“I’d like to be able to push the limits of what my classification can do, to see how far I can take it, then hopefully that will inspire someone else to push it even further in the future
When James Turner was five years-old, he made a pact with himself – he was going to be the best in the world.
Back then, he didn’t know that athletics would make that dream a reality, although sport was already a major part of his life.
“My Mum put me in to all sorts of sports with my sister – my parents were like, give it a go, see if you like it. They always encouraged me to do sport even if I wasn’t going to be the best,” explained Turner, who initially played football and tennis as well as ballet in his hometown of Hallidays Point, Australia.
Alongside playing for his local football club, Turner started athletics training at eight years-old – although not because he had an obvious natural talent.
“I’d been doing school sport but I was terrible. My running action was just terrible and horrible to look at, so my parents asked me if I wanted professional help to help me run,” he explained.
It was Turner’s twin sister Hayley, and their deep-rooted sibling rivalry, that really inspired the Australian to run faster.
“When we were younger she was just better than me at everything, so I thought I’m going to have to train really hard – and one day I might beat her.
“I wouldn’t have been an athlete if it wasn’t for Hayley to be honest, because I wanted to beat her so much.”
A few years later, Turner attended a local Paralympic grassroots talent programme where his coach Brenda Smith encouraged him to be classified.
He kept running, competing alongside able-bodied children “because that was just what you do,” but then changes to the classification system meant he needed to be re-classified.
“To get re-classified I’d have to go inter-state and I still had a classification for football, so it would’ve been a lot of effort to get a class for athletics, whereas I could just play football indefinitely,” said the 21-year-old.
So it was on the football field that Turner first made a name for himself, first with the New South Wales Cerebral Palsy football team, then with the national team, the Pararoos, representing his country around the world, including at the 2012 Dream Asia Cerebral Palsy Tournament in Abu Dhabi, United Arab Emirates.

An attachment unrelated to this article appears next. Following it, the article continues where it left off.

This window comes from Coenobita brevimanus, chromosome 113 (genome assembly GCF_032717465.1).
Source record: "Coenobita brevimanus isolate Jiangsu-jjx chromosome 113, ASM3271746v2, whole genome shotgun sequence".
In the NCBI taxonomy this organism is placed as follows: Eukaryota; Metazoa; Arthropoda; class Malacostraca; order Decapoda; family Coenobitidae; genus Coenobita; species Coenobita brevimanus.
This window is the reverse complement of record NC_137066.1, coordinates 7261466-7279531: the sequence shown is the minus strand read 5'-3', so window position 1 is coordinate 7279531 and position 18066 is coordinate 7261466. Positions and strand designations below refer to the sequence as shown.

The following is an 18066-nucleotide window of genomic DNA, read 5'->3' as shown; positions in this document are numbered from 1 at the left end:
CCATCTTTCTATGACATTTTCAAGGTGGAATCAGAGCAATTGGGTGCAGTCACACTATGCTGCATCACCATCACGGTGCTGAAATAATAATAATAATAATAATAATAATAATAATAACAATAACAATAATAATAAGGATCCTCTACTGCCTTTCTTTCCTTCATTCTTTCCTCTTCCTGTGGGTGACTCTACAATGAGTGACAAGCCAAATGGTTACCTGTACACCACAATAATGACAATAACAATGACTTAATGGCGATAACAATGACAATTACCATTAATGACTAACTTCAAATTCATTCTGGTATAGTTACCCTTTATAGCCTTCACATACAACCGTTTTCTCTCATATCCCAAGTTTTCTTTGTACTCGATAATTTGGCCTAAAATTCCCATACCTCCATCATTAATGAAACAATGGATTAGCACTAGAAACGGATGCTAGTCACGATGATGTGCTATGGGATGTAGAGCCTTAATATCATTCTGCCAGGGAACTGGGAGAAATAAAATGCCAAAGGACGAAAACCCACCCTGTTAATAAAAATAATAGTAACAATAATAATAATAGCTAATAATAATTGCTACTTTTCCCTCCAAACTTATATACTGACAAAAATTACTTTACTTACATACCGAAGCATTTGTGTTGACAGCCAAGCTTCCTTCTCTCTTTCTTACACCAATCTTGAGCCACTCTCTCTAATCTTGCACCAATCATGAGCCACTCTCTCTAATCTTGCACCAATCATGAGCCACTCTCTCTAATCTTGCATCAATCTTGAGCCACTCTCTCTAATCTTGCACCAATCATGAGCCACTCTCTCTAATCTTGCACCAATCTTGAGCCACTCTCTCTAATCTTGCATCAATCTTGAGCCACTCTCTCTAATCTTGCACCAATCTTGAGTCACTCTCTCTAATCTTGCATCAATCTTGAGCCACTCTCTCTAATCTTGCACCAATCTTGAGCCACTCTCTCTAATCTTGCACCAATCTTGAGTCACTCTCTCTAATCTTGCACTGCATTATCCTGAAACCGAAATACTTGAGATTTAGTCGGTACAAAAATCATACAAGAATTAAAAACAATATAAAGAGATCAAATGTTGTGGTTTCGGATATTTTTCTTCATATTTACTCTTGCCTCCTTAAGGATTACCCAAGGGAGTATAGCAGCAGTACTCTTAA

Then an email arrived from the Australian Paralympic Committee “asking if I could still run.” The Rio Paralympic Games were less than one year away, but suddenly Turner’s life was about to take another dramatic turn.
Classified as a T36 Para athlete, he achieved the qualifying time for the Rio Games in early 2016. He went on to win 800m T36 gold at the Games, obliterating the field and the world record in the process.
“My plan was to go out fast and see if I could hold it, because I noticed in my races with able-bodied athletes that I didn’t run as well when I was in a pack because my balance wasn’t as good,” he said.
But winning gold didn’t live up to all he had hoped for as a young child.
“It was a really interesting turning point, because from a very young age I’d told myself that one day I’d be the best in the world at something, because I was always coming second to my sister and to the kids at school: that one thing that no-one is going to do better than me, and then all my problems will be solved.
“Then I did the race, I won, I broke the world record and everything was the same. I wasn’t profoundly changed, I was still the same guy. I came to realise that nothing that I did would fix all my problems and that was a hard realisation for me.”
Fortunately, Turner sought help from a sports psychologist and 10 months later was at it again – this time winning triple gold at London 2017. Now he is looking ahead to Tokyo 2020, but it is his own personal targets that continue to drive him most.
“I’d like to be able to push the limits of what my classification can do, to see how far I can take it, then hopefully that will inspire someone else to push it even further in the future. Although I’d like to set times that don’t get beaten for a while - but that’s just my pride getting in the way.”